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Wife determined to carry on her late husband’s awareness raising work

15 February 2023

Paul O’Connor had suffered with kidney disease since birth, and he knew only too well just how difficult life can be living with such an illness.

Paul had spent over six years on dialysis but hoped his quality of life would improve with a transplant, which he had in April 2016. Unfortunately, it didn’t work and his body rejected.

Despite the debilitating nature of living with kidney disease, he was determined to use his voice to raise awareness and to educate people just how serious it is.

In December last year, Paul sadly died at just 55 years old. Wife Clare, who he shared so many happy memories with, wants to continue Paul’s work in raising awareness and she has set up a tribute fund in his memory.

Paul O’Connor having dialysis
Paul O’Connor having dialysis

Here Claire tells us why Paul was so passionate about spreading the word and some of the ways he did it and talks about the difficulties of living life on dialysis. 

Paul's passion for spreading the word

“Kidney disease itself, even without dialysis, has a huge impact on life, affecting everything in your body including your bones, memory and concentration, strength, taste, appetite, what you eat/drink, leaving you tired and affecting your sleep. There are many people that still don't realise the importance of looking after your kidneys. 

“We tried to not let dialysis phase us or rule our lives, and for it just to be a part of it. While it was just a part of it, it was a huge part. We had wonderful holidays, but it's far from straightforward when dialysis is involved. Days need to match up, the paperwork needs to be completed at specific times, and everything agreed before you can even book the flights.  

The need for careful planning

“A great deal of careful planning is involved - but the reward is worth it. Paul dialysed in Trapani (Sicily) and twice in Chania (Crete). When he had an issue in Chania after a fall the team at the unit there were marvellous and looked after him completely, not just focusing on dialysis.  

“I was theatre manager at the Grand Opera House in York, and with the support of the staff there we set up a partnership with York Teaching Hospital Charity, as this was where Paul’s renal unit was.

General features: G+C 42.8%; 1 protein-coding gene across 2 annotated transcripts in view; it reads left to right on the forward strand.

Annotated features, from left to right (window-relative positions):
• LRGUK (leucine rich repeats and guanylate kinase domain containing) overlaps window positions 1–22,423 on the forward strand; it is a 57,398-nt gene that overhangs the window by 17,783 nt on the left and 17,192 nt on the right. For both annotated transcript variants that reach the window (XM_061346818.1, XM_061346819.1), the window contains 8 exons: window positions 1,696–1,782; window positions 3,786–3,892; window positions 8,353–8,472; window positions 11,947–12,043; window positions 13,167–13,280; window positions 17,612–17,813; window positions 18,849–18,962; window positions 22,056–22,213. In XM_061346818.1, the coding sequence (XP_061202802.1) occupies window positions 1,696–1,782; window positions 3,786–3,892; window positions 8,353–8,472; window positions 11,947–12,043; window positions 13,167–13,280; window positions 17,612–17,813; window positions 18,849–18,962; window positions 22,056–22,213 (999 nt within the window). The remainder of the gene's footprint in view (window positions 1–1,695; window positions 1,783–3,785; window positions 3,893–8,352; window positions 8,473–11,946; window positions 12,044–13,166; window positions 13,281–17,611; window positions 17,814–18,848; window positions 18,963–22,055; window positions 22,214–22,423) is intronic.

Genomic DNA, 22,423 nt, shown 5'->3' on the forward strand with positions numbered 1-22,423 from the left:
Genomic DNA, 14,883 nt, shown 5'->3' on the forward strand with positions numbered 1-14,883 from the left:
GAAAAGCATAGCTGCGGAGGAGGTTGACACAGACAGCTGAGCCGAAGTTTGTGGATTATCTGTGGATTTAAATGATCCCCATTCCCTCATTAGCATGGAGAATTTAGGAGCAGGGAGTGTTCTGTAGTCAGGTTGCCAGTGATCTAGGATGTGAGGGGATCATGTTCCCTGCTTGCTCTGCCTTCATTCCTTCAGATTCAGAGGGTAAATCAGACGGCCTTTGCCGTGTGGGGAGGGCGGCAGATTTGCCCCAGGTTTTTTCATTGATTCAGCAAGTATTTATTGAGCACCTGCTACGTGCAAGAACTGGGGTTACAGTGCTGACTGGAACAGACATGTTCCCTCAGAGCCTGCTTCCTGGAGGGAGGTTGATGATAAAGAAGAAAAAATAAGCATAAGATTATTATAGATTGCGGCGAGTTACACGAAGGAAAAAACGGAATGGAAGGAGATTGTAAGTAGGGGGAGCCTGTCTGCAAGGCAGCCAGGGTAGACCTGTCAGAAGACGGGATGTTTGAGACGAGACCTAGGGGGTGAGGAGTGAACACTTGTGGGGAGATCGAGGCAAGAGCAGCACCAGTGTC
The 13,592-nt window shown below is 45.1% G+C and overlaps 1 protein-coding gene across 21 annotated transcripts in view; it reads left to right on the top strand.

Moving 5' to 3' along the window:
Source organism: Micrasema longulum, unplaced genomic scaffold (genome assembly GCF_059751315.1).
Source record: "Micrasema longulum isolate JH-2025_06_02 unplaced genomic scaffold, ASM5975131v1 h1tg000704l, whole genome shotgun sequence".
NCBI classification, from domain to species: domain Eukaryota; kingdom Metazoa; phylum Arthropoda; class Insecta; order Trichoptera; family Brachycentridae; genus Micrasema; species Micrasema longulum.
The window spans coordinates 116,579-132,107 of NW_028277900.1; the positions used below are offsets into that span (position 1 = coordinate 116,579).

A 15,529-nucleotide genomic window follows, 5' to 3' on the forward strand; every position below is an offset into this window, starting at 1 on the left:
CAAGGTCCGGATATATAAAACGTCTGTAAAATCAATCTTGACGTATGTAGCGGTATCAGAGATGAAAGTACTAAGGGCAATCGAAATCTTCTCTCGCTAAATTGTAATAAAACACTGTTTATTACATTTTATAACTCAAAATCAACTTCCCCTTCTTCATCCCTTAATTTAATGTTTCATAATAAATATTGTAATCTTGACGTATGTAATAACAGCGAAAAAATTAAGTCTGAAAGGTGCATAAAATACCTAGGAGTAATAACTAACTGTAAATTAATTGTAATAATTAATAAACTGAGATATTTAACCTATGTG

“We arranged bucket collections after a number of shows each year, but the manner in which we were fortunate enough to raise as much as we did was also through the support of the production companies.  

“When a show announced the collection was happening, and we'd advertised this on both our social media accounts and through the charity, it made a huge difference to the final sum. Some shows went further and agreed to read out a short speech on the effects of kidney failure and the importance of fundraising for the renal unit. 

“Paul never stopped praising the work of the renal unit and the staff there. He posted numerous times on social media about this, with pictures. He used his voice to try and educate people on the effects of kidney failure, and for his fiftieth birthday he only agreed to have a party if we made it a fundraising event. We raised £800 in that one night alone! 

Paul O'Connor and Claire on holiday
Paul O'Connor and Claire on holiday

The invisible disease

“One of his biggest bug bears was people saying that he looked well. He tried to teach that he might 'look' well, but that inside he was not. That kidney failure is an invisible killer. He used the post-transplant time to remind people that a transplant is a treatment, not a cure, and is not guaranteed to work (as his didn’t). 

“One thing I said at Paul's funeral was that his health issues didn't define who he was, or who we were as a couple. While this is true, the reality is also that hospitals played a large part in our lives. We couldn't plan anything without thinking about dialysis.  

“When I had an operation in Nottingham the unit had to really push for them to accept him for one day. When one of my sisters got married he had to rearrange a session, leaving longer than ideal in between because none of the units in the area could fit him in.  

“If we wanted a weekend away, we couldn't travel until after he had dialysed and we had to make sure we were back in time for the next session. Renal units are having to cope with an increasing number of patients, but with the same capacity, so you can't just change a session. 

Hope for more research in Paul's legacy

“I knew straightaway that rather than flowers or general donations I wanted donations to Kidney Research UK, and although we hadn't talked about it, I knew that Paul would want that too. The prime reason was to continue Paul's legacy in the hope that research is developed that will help families to not suffer the same as we all did, and in particular Paul.  

“Treatments need to be improved and the quality of life for patients and their family's needs to improve too, with the support being there for both. Creating the tribute page (I also put a QR code on the order of service to enable easier donating!) meant that we were also able to see the impact that Paul had on so many people's lives and that we could attribute the donations specifically to his memory.” 

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